Thursday, March 14, 2013

Drawing Conclusions

In reviewing my birthday greetings to Douglas Adams, I realize an explanation may be in order. I may have been unclear or, at least, I may have made some faulty assumptions about you, Dear Reader:
1. I assumed you already knew the comic and imaginative genius of Douglas Adams (creator of the radio series The Hitchhiker’s Guide to the Galaxy, which morphed into a series of novels, plays, comics, and a popular film; also the author of Dirk Gently’s Holistic Detective Agency, which became a TV series).
2.You knew he cared deeply about conservation (hence his fundraising for Save the Rhino and his nonfiction contribution to the cause, Last Chance to See).
3. You know climate change has imperiled polar bears.*

The photo of the polar bear is, in my mind, tragic—and I believe Adams would concur. I didn’t intend any connection between the word laughter and the precarious position of the bear. I hope I didn’t mislead you. I hope I didn’t cause you to laugh at the stranded creature.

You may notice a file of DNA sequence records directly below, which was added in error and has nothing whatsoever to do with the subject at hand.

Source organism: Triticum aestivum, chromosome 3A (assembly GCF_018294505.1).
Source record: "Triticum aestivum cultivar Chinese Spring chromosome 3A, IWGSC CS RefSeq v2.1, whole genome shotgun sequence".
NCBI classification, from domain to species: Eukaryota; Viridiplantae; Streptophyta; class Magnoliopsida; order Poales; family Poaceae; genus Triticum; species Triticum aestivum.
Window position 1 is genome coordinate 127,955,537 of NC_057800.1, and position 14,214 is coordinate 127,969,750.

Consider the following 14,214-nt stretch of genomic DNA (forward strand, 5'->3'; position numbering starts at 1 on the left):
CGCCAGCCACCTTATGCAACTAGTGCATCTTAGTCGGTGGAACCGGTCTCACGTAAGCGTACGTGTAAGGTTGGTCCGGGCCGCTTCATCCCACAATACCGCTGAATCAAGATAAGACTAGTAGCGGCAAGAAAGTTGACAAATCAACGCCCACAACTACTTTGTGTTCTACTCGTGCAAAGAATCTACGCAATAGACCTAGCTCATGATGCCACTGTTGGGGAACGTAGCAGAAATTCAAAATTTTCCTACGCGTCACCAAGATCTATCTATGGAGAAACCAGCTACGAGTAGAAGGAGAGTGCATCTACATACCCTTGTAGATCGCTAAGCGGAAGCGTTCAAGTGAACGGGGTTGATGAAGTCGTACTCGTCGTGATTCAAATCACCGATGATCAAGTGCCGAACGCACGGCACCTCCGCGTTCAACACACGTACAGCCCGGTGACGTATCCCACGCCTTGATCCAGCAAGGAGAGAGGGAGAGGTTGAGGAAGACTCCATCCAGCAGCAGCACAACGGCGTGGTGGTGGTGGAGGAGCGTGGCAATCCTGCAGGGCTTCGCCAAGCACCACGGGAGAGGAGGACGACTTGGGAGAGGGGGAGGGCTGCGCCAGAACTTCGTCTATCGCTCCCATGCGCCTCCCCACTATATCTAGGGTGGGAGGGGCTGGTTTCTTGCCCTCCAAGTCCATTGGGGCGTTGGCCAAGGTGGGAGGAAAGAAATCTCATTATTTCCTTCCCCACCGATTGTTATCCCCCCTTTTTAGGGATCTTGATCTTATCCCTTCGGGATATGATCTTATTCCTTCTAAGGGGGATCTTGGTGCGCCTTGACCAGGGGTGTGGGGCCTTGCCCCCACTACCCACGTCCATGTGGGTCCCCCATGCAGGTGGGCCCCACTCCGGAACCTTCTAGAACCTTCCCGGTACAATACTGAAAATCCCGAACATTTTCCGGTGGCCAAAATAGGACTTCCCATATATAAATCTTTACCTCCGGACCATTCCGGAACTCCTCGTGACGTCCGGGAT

Though Adams and his works are immensely quotable, I chose yesterday’s particular quotation because I’ve been awed by ignorance lately—flabbergasted at what people choose to believe about animals, Nature, corporate responsibility, natural resources, poverty, and climate change. I’m waiting for the scales to tip—waiting to be more frequently awed by insightfulness and compassion and intelligence that I may revere and emulate. Of course, it’s occurred to me that I could be waiting several lifetimes for this to happen, so I’ve been researching how best to cultivate understanding—specifically regarding animals—and how I may play my part in the cultivation. This means steeping myself in the mythologies, religions, and cultural practices that threaten understanding.

If you’re already on the front lines of this cause, please tell the rest of us how we may help.

“We are not an endangered species ourselves yet, but this is not for lack of trying.”
―Douglas Adams, in Last Chance to See

* With this on my mind at the library yesterday, I checked out Zac Unger’s Never Look a Polar Bear in the Eye: A Family Field Trip to the Arctic’s Edge in Search of Adventure, Truth, and Mini-Marshmallows. Unger set up residence in Churchill, Manitoba—“The Polar Bear Capital of the World”—to investigate the nature of the bears and the validity of the media reports about their demise. I’ll let you know what he discovers in a future post.

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